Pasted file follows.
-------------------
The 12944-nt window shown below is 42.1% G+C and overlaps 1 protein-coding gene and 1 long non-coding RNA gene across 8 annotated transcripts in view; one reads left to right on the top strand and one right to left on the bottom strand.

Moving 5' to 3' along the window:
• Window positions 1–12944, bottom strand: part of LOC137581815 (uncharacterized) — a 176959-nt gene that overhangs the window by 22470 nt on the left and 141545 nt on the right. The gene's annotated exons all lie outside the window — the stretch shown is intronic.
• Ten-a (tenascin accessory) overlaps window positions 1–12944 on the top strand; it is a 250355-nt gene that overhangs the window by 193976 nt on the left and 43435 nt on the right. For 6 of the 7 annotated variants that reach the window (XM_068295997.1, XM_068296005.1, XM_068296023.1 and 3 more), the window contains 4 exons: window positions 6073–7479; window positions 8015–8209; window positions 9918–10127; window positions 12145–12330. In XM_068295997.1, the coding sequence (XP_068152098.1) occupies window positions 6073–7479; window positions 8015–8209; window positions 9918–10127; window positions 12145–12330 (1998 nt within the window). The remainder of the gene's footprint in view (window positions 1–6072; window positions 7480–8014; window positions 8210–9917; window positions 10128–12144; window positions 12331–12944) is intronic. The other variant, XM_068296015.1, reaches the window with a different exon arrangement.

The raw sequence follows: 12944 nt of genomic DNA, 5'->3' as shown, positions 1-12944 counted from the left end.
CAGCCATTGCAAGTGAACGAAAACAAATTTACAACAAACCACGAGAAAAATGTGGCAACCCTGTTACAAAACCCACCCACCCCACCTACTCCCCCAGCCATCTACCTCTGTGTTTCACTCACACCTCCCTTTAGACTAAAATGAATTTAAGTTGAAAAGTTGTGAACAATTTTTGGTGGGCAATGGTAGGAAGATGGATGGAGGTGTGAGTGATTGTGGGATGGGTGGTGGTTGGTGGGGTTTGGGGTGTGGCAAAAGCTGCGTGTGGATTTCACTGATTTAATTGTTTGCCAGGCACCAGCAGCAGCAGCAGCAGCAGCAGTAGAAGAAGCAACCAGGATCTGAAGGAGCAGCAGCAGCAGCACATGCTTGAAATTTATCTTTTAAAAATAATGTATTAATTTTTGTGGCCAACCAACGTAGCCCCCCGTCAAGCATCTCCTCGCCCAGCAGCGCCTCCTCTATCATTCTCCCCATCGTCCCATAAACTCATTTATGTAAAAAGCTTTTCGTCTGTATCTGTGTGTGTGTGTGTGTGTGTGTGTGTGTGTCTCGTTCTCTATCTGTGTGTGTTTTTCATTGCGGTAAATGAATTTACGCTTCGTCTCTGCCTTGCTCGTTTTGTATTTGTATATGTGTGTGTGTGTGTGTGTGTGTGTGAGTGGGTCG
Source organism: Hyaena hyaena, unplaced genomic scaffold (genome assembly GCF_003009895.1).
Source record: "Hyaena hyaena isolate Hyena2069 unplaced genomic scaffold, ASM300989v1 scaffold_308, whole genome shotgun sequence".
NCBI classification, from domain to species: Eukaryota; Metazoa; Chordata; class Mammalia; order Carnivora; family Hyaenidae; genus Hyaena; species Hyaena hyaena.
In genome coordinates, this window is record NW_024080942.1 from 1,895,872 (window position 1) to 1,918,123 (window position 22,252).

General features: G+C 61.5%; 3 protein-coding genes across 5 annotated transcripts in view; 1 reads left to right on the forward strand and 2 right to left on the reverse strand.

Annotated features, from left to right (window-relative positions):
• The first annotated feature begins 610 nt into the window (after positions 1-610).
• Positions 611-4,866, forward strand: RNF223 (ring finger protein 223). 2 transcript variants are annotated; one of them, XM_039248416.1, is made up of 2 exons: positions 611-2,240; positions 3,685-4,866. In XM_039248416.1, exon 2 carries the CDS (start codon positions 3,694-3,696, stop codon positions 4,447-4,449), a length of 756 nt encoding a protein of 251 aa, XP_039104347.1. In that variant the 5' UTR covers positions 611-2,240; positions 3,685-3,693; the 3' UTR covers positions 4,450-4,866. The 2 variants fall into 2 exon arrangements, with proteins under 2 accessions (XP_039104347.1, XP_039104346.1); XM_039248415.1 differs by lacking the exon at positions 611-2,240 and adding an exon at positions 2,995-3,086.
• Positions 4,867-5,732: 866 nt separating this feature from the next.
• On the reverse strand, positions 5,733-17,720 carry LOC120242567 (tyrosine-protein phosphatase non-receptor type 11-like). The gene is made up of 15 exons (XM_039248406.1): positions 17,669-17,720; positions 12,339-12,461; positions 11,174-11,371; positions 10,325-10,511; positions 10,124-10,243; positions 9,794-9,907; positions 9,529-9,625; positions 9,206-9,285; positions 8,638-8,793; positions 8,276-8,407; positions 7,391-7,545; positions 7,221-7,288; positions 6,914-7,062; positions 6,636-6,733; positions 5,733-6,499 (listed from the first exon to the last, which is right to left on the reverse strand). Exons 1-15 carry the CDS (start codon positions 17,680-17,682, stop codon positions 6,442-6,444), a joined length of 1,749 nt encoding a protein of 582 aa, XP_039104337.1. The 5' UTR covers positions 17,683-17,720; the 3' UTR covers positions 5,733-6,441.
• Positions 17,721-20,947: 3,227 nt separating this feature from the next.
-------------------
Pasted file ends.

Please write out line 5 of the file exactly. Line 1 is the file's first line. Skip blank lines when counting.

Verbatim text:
The raw sequence follows: 12944 nt of genomic DNA, 5'->3' as shown, positions 1-12944 counted from the left end.